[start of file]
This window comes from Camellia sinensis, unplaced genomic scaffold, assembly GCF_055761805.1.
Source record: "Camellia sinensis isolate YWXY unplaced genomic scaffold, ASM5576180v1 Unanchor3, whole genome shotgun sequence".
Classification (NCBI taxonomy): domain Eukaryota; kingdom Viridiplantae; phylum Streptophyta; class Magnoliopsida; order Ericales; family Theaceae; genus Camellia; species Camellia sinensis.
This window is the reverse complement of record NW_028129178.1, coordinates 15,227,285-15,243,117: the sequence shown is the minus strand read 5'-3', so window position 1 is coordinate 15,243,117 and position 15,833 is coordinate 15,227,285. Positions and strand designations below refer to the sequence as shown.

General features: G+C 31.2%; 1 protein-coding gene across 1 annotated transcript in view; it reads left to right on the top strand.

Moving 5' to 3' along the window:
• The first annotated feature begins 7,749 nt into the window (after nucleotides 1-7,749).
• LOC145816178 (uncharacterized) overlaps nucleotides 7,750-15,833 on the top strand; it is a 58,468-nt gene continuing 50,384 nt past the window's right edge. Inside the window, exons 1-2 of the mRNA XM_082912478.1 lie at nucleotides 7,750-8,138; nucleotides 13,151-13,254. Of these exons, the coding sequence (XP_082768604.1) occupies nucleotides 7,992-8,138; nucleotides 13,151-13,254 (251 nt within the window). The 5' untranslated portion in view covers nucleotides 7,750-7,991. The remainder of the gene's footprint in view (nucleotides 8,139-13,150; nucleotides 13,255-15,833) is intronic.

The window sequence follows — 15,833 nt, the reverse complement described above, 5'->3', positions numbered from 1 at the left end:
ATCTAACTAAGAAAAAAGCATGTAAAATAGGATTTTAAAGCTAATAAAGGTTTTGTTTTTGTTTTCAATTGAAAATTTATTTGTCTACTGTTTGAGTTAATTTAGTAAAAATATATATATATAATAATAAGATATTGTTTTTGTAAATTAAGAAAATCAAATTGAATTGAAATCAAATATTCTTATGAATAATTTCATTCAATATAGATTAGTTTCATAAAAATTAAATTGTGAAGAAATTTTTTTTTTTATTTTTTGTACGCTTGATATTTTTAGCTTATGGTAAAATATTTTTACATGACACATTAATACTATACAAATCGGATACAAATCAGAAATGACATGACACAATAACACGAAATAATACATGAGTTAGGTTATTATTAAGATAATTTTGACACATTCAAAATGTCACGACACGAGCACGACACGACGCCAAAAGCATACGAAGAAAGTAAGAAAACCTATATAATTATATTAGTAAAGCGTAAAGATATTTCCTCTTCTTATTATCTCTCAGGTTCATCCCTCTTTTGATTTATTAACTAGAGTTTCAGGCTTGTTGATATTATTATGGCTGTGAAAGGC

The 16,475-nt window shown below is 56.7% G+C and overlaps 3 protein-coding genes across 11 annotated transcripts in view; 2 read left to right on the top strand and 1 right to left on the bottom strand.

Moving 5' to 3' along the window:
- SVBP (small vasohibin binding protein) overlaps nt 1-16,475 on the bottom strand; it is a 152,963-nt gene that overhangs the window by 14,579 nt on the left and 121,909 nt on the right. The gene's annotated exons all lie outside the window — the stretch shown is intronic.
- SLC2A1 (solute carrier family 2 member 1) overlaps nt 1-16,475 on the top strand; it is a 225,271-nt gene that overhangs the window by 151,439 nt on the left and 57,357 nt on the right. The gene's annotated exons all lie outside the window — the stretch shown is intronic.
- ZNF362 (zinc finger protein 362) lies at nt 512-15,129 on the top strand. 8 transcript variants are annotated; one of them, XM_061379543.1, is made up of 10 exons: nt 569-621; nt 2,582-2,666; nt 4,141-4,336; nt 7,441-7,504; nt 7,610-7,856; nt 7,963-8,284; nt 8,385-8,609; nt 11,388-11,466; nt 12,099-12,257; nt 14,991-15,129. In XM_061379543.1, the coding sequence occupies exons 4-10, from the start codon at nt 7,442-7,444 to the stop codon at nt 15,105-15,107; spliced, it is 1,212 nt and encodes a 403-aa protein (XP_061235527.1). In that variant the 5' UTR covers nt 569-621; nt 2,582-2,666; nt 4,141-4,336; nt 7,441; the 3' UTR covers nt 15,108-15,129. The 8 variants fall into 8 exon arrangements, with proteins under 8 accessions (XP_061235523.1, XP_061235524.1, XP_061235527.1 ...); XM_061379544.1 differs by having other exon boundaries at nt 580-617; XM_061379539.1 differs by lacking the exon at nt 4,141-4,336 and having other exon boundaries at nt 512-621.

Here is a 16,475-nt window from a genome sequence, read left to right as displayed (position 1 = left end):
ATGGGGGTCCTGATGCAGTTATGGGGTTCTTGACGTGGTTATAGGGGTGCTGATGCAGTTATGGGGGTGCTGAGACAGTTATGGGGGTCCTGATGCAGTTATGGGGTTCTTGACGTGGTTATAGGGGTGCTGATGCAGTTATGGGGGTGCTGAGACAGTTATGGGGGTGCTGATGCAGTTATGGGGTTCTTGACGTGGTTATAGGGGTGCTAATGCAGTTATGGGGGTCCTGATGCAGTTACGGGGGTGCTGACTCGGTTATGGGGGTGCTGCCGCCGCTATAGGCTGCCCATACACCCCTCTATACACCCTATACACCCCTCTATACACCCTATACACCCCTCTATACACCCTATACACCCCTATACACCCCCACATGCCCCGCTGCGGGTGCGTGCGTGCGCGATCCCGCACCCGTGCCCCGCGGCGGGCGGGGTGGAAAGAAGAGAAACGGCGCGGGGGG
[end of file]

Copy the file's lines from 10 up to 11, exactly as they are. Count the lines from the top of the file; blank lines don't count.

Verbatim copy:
ATCTAACTAAGAAAAAAGCATGTAAAATAGGATTTTAAAGCTAATAAAGGTTTTGTTTTTGTTTTCAATTGAAAATTTATTTGTCTACTGTTTGAGTTAATTTAGTAAAAATATATATATATAATAATAAGATATTGTTTTTGTAAATTAAGAAAATCAAATTGAATTGAAATCAAATATTCTTATGAATAATTTCATTCAATATAGATTAGTTTCATAAAAATTAAATTGTGAAGAAATTTTTTTTTTTATTTTTTGTACGCTTGATATTTTTAGCTTATGGTAAAATATTTTTACATGACACATTAATACTATACAAATCGGATACAAATCAGAAATGACATGACACAATAACACGAAATAATACATGAGTTAGGTTATTATTAAGATAATTTTGACACATTCAAAATGTCACGACACGAGCACGACACGACGCCAAAAGCATACGAAGAAAGTAAGAAAACCTATATAATTATATTAGTAAAGCGTAAAGATATTTCCTCTTCTTATTATCTCTCAGGTTCATCCCTCTTTTGATTTATTAACTAGAGTTTCAGGCTTGTTGATATTATTATGGCTGTGAAAGGC

The 16,475-nt window shown below is 56.7% G+C and overlaps 3 protein-coding genes across 11 annotated transcripts in view; 2 read left to right on the top strand and 1 right to left on the bottom strand.